NDMA Headquarters, Aberdeen, Freetown, 18th July 2023 – The National Disaster Management Agency (NDMA) through its Directorate of Relief and Response has organized a one-day symposium on Aeronautical Search and Rescue (A-SAR) for various state actors in ensuring effective emergency preparedness and response.
As provided for in Section 11(s) of the NDMA Act of 2020, the Agency is mandated to cooperate with other countries and relevant institutions in disaster prevention, mitigation, and search and rescue operations.
NDMA’s Deputy Director-General, John Vandi Rogers while welcoming the participants said the symposium is aimed at building the capacity of the various state institutions that are charged with the responsibility to conduct search and rescue operations.
Mr. Rogers also stated that the institutions present for the symposium were carefully selected due to the complementary role they have been playing in helping the NDMA deliver on its mandate. The institutions that benefited from the symposium were the Sierra Leone Maritime Administration (SLMA), Sierra Leone Civil Aviation Authority (SLCAA), the Republic of Sierra Leone Armed Forces (RSLAF), the Sierra Leone Red Cross Society (SLRCS), the Ministry of Health (MoHs), National Emergency Management Services (NEMS) and the Sierra Leone Police (SLP).
He recalled that on April 19th, 2023, the NDMA with support from the Roberts Flight Information Region (Robert FIR) in Liberia established an aeronautical search and rescue sub-centre at the newly constructed Freetown International Airport for the first time in Sierra Leone’s history.
This contributed greatly to Sierra Leone’s high score on the International Civil Aviation Organization (ICAO), and the Universal Safety Oversight Audit Programme (USOAP) assessment report in 2022. It is a prerequisite that every nation should have the required capabilities, and competence to perform aeronautical search and rescue operations.
Paul Murphy, a World Bank Disaster Management Expert assigned to the NDMA, who was the lead facilitator disclosed that the primary objective of the SAR symposium was to discuss and identify strategies to save lives and provide aid to people who are stranded, lost, and injured, or facing life-threatening situations typically in a remote or hazardous environment. He also noted that the symposium will look at coordinated efforts and operations conducted to locate, assist, and extract individuals who are in distress or imminent danger.
Paul Murphy also expounded on areas of location and detection of missing and distressed individuals through the use of various tools and techniques such as tracking devices, aerial reconnaissance, trained search dogs, and other specialized equipment. The provision of medical assistance to injured individuals, extraction and evacuation of individuals from hazardous environments with the use of technical rope, helicopter or boat rescues, or other specialized extraction methods.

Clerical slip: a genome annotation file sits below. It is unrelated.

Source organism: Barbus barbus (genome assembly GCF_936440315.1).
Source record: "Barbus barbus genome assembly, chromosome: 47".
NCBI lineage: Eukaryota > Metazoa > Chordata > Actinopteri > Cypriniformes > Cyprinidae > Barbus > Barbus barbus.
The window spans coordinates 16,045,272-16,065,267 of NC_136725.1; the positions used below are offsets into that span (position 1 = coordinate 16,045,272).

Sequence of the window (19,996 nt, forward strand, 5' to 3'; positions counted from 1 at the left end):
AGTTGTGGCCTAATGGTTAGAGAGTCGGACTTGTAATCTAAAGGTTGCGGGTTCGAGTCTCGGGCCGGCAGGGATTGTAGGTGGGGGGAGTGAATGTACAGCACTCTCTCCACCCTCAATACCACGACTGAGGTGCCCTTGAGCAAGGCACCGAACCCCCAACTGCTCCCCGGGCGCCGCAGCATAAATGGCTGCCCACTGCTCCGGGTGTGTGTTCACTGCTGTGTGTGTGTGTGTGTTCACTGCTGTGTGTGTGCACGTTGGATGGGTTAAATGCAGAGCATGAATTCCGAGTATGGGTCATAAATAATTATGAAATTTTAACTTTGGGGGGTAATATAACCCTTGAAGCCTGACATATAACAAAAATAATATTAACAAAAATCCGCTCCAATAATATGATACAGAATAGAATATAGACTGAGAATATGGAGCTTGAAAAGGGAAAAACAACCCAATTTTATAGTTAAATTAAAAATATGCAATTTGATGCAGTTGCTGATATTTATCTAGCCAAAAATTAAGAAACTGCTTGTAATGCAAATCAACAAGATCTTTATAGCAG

The symposium also looked at coordination and communication among various agencies and responders responsible for the conduct of SAR operations to ensure a swift and well-organized response, whilst emergency response planning for potential emergencies such as disasters like floods, and accidents at sea, or in remote areas.
Darry Ashford-Smith, a drone pilot and instructor, who joined the symposium via Zoom said the use of drones in search and rescue (SAR) operations has become increasingly common and valuable in recent years. drones, also known as Unmanned Aerial Vehicles (UAVs), offer several advantages that make them well-suited for search and rescue missions.
“Aerial perspective drones provide a bird’s-eye view of the search area, allowing rescuers to cover large and inaccessible terrain more efficiently than ground-based teams. They can fly at various altitudes and capture images and video footage, helping to spot potential victims, hazards, or areas of interest. Rapid deployment drones can be launched quickly, minimizing response times during critical situations. Their agility and ability to navigate challenging environments, such as disaster-stricken areas, make them valuable tools for time-sensitive operations.” He noted.
He continued: “By utilizing drones, SAR teams can reduce the risk to human responders, especially in hazardous situations. Drones can assess potential dangers before sending human teams into the area, ensuring a safer approach to rescue efforts. Remote communication drones can act as communication relays in areas with limited or disrupted communication infrastructure. This capability allows SAR teams to maintain contact and coordinate efforts effectively. While drones offer numerous benefits, their effective use in SAR missions relies on trained operators, proper planning, adherence to regulations and airspace restrictions, and collaboration with other emergency responders. Integrating drones with traditional SAR techniques can significantly enhance search capabilities and increase the likelihood of successful rescue missions.”
Gary Robertson, an Irish Coastguard SAR Manager, also joined the symposium via Zoom. He said aeronautical and maritime search and rescue are two specialized branches of search and rescue operations that focus on responding to emergencies and distress situations in the air and at sea, respectively. Both domains involve dedicated teams, equipment, and procedures tailored to the unique challenges and requirements of each environment.
“Both aeronautical and maritime SAR involve highly trained personnel, sophisticated equipment, and close coordination with various authorities to ensure rapid, effective, and lifesaving responses to emergencies in their respective environments. Additionally, in some cases, the operations of aeronautical and maritime SAR may overlap, requiring seamless integration and cooperation between the two domains to carry out successful search and rescue missions.” He pointed out.